I'm replacing a section of 4'' load bearing wall by a large 8''x8'' steel beam, and due to the size of the beam it would stick out to one side too much if I were to install it exactly centered with the current wall. I would need to offset it by about 3 inches to keep one side of the beam flush with the remaining section of wall. The joists above are lapped. Is this possible or the beam has to be absolutely centered with the existing wall?
You've essentially got a column buckling problem here. Factors affecting the maximum load include the geometry of the beam cross section, its material properties, and the manner which its ends are constrained. You can read up on it here.
What makes it more complicated is a possible eccentric loading condition, as The Evil Greebo points out. Now you have to worry about compressive stress and normal stress. This eBook does a good job describing the loading conditions and resulting stress under the "Maximum Stress" section.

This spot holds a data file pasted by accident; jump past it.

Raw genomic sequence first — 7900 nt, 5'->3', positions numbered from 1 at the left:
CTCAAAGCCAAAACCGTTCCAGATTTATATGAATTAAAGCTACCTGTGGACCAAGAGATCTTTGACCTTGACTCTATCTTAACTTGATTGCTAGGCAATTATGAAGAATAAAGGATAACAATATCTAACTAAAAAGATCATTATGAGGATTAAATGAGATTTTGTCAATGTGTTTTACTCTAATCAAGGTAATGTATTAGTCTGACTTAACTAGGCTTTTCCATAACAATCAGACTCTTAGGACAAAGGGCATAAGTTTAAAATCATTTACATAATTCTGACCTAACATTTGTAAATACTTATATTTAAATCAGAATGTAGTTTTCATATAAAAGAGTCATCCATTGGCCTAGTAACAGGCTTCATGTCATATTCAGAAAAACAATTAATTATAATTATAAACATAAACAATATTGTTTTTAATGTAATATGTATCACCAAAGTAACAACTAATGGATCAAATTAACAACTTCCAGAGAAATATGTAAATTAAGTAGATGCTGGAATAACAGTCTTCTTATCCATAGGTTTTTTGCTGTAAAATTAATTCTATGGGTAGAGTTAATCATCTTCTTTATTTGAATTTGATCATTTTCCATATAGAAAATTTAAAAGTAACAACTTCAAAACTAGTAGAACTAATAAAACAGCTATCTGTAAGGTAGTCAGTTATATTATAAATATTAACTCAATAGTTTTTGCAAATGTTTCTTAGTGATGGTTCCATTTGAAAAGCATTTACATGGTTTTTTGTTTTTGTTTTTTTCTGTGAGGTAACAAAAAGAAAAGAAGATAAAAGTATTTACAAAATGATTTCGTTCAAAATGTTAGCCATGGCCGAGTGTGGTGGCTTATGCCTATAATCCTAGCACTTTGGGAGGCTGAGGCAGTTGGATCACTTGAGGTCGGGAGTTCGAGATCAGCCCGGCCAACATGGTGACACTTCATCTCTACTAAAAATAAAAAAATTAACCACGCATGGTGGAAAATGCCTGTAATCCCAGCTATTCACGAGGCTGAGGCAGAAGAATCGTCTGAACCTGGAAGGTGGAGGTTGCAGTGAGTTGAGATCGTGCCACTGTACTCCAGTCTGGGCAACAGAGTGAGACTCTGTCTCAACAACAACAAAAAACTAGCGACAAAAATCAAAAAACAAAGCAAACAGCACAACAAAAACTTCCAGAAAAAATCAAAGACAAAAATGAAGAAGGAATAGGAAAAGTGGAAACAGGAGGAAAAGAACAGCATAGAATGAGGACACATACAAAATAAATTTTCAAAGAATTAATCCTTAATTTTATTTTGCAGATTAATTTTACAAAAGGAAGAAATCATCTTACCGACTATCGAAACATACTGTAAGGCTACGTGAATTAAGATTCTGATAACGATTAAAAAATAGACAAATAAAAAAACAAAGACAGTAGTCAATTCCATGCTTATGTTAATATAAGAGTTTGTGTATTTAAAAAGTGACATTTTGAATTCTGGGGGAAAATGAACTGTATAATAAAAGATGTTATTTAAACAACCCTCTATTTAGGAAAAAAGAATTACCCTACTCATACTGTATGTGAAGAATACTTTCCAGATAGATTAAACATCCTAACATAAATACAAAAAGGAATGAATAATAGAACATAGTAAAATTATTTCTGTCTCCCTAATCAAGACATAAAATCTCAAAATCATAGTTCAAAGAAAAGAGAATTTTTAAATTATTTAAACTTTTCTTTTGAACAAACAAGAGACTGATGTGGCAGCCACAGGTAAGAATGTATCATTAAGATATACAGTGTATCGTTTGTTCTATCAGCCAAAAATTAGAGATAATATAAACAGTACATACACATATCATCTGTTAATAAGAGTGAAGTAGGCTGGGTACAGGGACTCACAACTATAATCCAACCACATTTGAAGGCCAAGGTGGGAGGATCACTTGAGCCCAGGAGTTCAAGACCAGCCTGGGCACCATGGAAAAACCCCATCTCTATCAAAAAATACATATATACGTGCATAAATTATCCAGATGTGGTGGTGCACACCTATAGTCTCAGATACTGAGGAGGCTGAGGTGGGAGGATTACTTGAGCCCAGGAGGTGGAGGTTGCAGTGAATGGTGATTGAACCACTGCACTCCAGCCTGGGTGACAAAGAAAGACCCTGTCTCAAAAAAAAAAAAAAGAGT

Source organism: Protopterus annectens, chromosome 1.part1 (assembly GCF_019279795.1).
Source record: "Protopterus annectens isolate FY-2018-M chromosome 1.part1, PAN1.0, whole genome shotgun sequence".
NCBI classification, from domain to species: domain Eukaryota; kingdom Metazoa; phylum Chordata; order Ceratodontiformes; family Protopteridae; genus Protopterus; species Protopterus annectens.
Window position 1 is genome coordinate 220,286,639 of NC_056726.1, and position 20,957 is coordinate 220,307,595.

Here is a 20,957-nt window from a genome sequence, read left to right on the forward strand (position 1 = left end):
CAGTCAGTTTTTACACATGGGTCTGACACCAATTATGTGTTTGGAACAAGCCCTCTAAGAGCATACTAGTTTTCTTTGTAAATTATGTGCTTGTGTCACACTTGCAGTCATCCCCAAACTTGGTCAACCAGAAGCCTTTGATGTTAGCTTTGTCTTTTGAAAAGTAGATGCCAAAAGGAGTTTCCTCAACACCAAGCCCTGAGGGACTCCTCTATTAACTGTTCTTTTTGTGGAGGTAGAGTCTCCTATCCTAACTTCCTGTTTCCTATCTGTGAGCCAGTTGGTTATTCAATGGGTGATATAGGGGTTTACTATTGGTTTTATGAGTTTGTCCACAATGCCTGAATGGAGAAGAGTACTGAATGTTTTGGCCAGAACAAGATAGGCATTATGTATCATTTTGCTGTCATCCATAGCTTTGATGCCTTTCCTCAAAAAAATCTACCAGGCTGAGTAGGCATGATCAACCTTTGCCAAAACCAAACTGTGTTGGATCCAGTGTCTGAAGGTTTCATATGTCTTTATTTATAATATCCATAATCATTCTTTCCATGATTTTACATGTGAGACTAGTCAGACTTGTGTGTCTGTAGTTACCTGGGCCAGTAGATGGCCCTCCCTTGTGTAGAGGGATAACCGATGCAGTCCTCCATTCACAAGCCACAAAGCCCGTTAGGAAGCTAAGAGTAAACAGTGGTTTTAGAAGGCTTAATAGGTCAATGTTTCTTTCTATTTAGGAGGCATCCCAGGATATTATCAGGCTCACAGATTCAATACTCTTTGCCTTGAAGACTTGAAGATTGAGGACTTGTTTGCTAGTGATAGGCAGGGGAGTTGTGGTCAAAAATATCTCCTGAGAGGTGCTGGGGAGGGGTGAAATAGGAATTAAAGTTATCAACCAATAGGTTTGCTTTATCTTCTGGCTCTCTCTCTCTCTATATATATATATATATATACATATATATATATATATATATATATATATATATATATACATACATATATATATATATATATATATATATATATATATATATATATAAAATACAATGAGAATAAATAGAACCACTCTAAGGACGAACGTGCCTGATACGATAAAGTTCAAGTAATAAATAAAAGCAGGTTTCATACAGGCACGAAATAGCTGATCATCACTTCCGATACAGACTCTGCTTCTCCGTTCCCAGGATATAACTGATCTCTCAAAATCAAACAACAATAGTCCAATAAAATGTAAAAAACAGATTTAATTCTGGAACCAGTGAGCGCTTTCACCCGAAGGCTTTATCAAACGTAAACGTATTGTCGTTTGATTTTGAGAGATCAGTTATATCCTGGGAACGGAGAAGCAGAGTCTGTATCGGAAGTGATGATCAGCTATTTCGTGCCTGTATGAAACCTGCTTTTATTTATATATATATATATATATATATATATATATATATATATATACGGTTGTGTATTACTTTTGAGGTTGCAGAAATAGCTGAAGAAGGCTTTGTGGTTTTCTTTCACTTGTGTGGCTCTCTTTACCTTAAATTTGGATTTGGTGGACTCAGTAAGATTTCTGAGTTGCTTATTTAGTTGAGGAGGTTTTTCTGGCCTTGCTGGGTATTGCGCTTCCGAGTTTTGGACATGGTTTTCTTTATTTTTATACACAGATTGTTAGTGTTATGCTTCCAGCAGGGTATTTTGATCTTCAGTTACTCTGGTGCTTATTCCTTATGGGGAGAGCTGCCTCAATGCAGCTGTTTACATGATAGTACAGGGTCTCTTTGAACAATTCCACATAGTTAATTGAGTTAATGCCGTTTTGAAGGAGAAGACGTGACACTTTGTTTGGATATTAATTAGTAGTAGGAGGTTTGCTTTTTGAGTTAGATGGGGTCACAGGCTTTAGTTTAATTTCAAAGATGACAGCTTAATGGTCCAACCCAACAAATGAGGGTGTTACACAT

Since the current exact loading conditions are unknown, and in addition you're changing the location the load is applied in, I think it would seek professional engineering advice. (I would, and I'm a mechanical engineer - I just don't specialize in architecture.) Either that, or an experienced contractor may be able to give you a better answer. (Shirlock, where are you on this one, buddy?)